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The Badger Herald

Independent Student Newspaper Since 1969

The Badger Herald

Independent Student Newspaper Since 1969

The Badger Herald


Mnookin talks campus affinity spaces, protests, student government at student media event

Academic year had ‘lots of accomplishments, some challenges,’ Mnookin says
Chancellor Jennifer Mnookin at the spring 2024 student media roundtable, April 23, 2024.

University of Wisconsin–Madison Chancellor Jennifer Mnookin and Vice Chancellor of Student Affairs Lori Reesor met with student journalists Tuesday. The university leaders fielded questions regarding protests on campus, affinity spaces and the Associated Students of Madison, UW–Madison’s student government.

Reesor said over the past year, protests and counterprotests relating to controversial speakers coming to campus have become increasingly common.

UW–Madison administration is working on gathering feedback from students and working with the UW–Madison Police Department on current efforts to share protest guidelines at events, with plans to implement changes this fall, Reesor said.


“We’ve gotten great feedback from students, and I think we’ll have great processes in place because we know this fall will be absolutely very busy,” Reesor said.

Students on the UW–Madison campus have demonstrated in recent months in response to the war in Gaza. This week, pro-Palestinian camp-in protests on college campuses across the U.S., including Columbia University and New York University, have led to student arrests.

Mnookin said if similar protests occur on the UW–Madison campus, students and community members will be encouraged to protest in accordance with UW System guidelines.

UW System guidelines for conduct on university lands prohibit people from camping on UW land, “except in those areas specifically designated as picnic or camping grounds, or as authorized by the chief administrative officer,” UWS 18.06(4) says.

“We want students to be able to have spaces for free expression, but we also want them to adhere to our rules and policies,” Mnookin said.

In recent months, UW–Madison has also received feedback from students who want to see increased representation through physical spaces on campus, including those who identify as military-affiliated, and students of Middle East and North African descent.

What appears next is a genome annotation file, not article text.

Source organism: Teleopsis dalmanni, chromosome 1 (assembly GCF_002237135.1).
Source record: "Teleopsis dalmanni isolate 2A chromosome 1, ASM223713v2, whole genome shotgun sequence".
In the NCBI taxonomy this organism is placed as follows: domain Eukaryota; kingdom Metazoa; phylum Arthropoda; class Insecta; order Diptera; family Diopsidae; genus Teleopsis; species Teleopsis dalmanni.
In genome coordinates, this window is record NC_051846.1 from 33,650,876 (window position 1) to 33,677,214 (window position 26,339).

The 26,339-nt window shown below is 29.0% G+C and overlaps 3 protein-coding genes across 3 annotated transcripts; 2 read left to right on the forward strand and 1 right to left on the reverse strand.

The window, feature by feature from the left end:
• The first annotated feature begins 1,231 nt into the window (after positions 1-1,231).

The university has brought in architectural consultants who are considering using parts of Wisconsin Unions, the Red Gym and East Campus Mall for such spaces. But there is not currently room to accommodate all of the groups advocating for space, Reesor said.

Reesor hopes these consultations with architects and student groups will allow administrators to create actionable plans to find space for students to gather on campus — though no definitive plans exist yet.

A petition for a MENA student center on campus was created by a current ASM intern and has over 300 signatures. But despite the work ASM does at UW–Madison, Mnookin said students are largely unaware of the body’s power to enact change on campus.

In the March ASM election, only 2.6% of the student body casted votes in the election, whereas typical turnout at public colleges ranges between 10-15%, according to previous reporting from The Badger Herald.

“It’s disappointing to them that there isn’t more interest in their elections from the student body,” Mnookin said. “I don’t feel like I have any sort of simple answer as to why … but we stand ready to partner and to also hear from students about what’s working there and what isn’t.”

Any changes to ASM protocol or campaigning would need to be made by the body itself, Reesor said.

As Spring 2024 commencement approaches, Mnookin acknowledged students’ feelings of uncertainty entering the job market. A recent report from Strada Education found that over half of recent college graduates in the U.S. are underemployed. Despite this, Mnookin emphasized UW–Madison graduates are still competitive applicants in their respective fields.

UW–Madison’s most recent First Destination Survey found that 84% of 2022-23 graduate respondents reported UW–Madison prepared them to take the next steps in their careers.

Mnookin said program-specific career services, like SuccessWorks from the College and Letters of Science, and UW–Madison’s strong alumni network continues to be a valuable resource for students throughout college.

“We’ve had a year of lots of accomplishments and some challenges,” Mnookin said. “I’m excited we’re getting this close to commencement. It’s a pretty wonderful thing to see a group of graduates getting ready for the next stage of their lives.”

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